The Native hunter thanks the animal he just killed. He saws his knife through the flesh of the young buck from anus through the sternum up to its neck. After he guts the animal, he skins it, breaks down the fat, bones and joints, and slices it into varying cuts of meat. Once finished, the animal is unrecognizable, but will feed and clothe the hunter’s family.
How much can you hack away at a thing until it is no longer that thing? This is the question swimming around my mind as I read, for the first time, “Miss. Peregrine’s School for Peculiar Children.”
Admittedly, I watched the movie first. Bad move. I know.
I don’t remember much of the film. I fell asleep. But I do remember the main characters, one of whom was completely swapped with a different character from the book!
Emma Bloom is most certainly not the levitating girl.
Emma can make flames in the palm of her hand.
Emma, the girl who makes fire, not the girl who floats, is the one who loves Jacob and his grandfather.
So again I ask, how much can we cut away from a book and maintain its integrity in the film? Hacking up the main characters is not one of those things.
I’ve been doing a great deal of daydreaming about the characters in my own book, their roles, their appearances, their arcs and what drives them. My main character, Jayne, for example. I picture her as a white female (because I am white. I think it’s common for people to put themselves in the shoes of their MCs).
However, if ever there was a film adaptation, the writer and director could take away Jayne’s entire appearance (or how I see her) and I wouldn’t be mad about it. If you left her backstory, her growth, her gifts and abilities, she would still be Jayne. She could be black, Indian, Native American, Asian, Latina. It honestly wouldn’t matter to the story line. So long as she’s a timid 13-year-old girl with a mysterious magical gift, whose parents are vegan hipsters from Portland, Ore., she would still be Jayne.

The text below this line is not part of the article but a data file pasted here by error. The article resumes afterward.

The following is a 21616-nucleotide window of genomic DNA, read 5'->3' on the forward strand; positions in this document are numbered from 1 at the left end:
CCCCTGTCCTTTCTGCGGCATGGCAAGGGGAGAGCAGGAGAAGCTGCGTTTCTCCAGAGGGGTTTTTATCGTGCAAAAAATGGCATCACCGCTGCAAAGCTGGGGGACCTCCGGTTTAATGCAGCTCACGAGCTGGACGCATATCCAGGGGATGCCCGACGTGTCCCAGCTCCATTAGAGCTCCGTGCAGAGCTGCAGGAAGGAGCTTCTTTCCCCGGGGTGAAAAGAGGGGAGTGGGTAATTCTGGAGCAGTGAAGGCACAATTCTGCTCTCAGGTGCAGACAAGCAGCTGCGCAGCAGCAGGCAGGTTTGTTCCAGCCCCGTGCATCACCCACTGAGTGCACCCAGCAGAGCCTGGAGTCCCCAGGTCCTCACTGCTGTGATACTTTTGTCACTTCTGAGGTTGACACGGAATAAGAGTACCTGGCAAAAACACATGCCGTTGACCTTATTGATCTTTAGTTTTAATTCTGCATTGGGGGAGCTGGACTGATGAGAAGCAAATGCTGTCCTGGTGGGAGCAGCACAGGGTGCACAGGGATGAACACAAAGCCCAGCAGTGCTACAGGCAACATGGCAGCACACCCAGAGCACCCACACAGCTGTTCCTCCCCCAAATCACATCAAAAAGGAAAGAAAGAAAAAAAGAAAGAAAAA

And then I think of myself. How much of myself could I let the world strip away for me to no longer be me?
Strip away my kindness and typically good-natured spirit.
Strip away my thoughts, opinions, beliefs, faith.
Strip away my time to create by way of busyness or desire to keep up.
Strip away my confidence because of my appearance or gender.
Movie Emma Bloom was basically stripped of her soul. The film writer and director could have changed anything superficial about the character (or better yet, left her alone). But they unforgivably took away her fiery spirit and powerful nature.
If ever I get to the point of having my book made into a film, I will stand on my hind legs like the mama bear that I am to protect my characters’ souls. Really, to protect my soul.
Before the Native hunter kills an animal, he asks the creature if he can. After he’s made a kill, he shows respect to the animal’s spirit through ceremony and prayer. The hunter knows that even when he takes the animal’s life, removes its entrails, strips it of its hide and consumes its flesh, its spirit and soul remain intact.